There are nine green and black poison dart frogs (Dendrobates auratus); four yellow and blue poison dart frogs (Dendrobates tinctorius); and five yellow-headed poison dart frogs (Dendrobates leucomelas) at the Zoo.
International Union for Conservation of Nature (IUCN) Red List status: Least Concern. The wild population of these species is not known. However, the destruction of rainforest habitat by fires and by humans for farmland has contributed to the decreasing numbers. The illegal pet trade has also negatively impacted their existence.
These species are found only in South America. They are poor swimmers and are never found in the water.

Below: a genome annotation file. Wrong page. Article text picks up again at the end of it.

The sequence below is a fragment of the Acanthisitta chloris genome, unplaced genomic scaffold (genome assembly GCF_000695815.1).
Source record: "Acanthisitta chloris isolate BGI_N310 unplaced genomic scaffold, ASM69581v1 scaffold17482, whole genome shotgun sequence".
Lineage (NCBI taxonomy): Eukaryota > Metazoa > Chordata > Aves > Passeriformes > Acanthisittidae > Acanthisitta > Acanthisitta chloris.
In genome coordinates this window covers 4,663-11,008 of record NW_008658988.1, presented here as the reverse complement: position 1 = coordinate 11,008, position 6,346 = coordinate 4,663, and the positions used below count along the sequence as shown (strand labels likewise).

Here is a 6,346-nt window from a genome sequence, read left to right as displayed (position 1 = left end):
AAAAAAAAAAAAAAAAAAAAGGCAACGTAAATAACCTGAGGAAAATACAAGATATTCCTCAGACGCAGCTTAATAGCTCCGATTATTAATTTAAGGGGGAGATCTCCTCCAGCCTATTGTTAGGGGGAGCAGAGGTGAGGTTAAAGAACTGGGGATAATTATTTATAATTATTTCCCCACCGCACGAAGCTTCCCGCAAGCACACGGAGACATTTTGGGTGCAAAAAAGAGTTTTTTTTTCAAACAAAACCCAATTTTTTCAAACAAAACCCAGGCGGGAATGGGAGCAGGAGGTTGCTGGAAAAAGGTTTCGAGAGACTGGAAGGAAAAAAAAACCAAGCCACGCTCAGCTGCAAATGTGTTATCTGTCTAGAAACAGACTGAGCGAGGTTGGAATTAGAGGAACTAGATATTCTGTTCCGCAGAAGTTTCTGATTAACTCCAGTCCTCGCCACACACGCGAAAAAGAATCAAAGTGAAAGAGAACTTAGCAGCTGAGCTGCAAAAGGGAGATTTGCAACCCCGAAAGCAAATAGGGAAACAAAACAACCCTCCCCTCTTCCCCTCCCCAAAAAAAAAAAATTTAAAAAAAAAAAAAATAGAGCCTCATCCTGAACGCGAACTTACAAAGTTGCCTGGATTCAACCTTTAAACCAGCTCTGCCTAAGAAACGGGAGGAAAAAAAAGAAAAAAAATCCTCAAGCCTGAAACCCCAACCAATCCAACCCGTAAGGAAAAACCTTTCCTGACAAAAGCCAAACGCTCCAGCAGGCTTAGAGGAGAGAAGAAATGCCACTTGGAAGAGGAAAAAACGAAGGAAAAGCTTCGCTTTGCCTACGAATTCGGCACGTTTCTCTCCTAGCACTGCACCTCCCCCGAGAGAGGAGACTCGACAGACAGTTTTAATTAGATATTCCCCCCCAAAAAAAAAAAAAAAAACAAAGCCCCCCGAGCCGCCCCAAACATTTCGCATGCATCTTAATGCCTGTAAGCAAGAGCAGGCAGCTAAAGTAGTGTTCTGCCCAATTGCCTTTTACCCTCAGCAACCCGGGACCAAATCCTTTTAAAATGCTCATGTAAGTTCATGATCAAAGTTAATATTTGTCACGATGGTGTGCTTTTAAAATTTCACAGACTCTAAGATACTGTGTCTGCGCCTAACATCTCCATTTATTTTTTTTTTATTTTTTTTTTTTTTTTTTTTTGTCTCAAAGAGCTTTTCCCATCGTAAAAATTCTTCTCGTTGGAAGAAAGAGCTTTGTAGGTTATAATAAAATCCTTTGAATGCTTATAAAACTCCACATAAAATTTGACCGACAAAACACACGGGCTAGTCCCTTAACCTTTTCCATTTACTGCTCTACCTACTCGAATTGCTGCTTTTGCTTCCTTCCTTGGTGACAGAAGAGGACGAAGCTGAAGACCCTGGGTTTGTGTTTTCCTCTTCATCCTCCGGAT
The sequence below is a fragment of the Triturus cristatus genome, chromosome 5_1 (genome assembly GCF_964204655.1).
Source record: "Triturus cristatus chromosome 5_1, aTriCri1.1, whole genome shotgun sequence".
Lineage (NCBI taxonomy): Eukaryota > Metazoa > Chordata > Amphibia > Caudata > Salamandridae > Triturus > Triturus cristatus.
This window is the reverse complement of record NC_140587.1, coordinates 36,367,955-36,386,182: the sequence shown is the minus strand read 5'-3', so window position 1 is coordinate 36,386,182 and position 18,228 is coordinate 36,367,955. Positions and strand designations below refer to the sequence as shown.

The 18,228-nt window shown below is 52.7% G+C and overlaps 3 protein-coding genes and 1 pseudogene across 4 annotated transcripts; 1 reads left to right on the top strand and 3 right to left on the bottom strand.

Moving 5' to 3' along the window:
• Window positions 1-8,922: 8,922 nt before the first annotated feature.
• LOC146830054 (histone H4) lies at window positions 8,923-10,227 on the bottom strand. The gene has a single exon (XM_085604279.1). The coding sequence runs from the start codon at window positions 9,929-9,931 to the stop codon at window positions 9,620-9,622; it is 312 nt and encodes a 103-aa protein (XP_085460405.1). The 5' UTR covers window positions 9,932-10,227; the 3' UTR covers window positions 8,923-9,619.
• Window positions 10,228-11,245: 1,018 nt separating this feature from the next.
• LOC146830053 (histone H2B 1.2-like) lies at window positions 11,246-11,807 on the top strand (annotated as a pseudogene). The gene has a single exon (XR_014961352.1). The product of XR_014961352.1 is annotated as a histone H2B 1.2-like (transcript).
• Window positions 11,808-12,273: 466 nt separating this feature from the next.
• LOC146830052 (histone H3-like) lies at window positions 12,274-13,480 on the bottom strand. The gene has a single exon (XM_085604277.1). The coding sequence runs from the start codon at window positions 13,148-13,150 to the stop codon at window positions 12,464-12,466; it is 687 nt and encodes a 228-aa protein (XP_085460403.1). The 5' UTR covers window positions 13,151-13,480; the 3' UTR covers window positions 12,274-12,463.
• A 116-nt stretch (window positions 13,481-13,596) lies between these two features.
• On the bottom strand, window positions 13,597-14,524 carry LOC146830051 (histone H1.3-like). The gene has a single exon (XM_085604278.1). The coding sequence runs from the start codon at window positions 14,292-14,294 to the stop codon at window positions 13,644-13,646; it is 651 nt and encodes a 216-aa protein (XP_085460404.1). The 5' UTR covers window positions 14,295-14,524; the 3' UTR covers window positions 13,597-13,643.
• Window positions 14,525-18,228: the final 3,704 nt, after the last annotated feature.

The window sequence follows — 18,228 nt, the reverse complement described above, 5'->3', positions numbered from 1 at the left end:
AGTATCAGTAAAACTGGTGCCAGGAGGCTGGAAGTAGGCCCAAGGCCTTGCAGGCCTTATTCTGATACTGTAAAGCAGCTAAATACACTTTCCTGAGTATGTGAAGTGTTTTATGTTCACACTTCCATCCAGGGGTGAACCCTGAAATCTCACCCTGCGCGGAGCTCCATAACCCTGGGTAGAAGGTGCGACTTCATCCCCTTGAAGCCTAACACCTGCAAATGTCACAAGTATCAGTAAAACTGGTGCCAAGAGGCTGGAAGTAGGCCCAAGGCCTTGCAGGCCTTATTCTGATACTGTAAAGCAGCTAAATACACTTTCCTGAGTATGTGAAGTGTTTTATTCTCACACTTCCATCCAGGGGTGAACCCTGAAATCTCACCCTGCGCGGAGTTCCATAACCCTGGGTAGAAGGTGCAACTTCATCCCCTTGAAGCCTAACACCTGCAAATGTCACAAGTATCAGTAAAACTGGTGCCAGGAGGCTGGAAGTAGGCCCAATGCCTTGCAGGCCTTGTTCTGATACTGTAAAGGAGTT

The poison dart frog is an insectivore though it eats non-insect arthropods as well. Its diet consists of ants, millipedes, beetles, flies, mites, spiders, maggots and caterpillars.
Natives living in the habitat of the poison dart frog have been known to use the frog for poison-tipped arrows, where they get their name.
The bright coloring acts as a warning to predators of the poison.
They are diurnal, meaning they are awake during the day.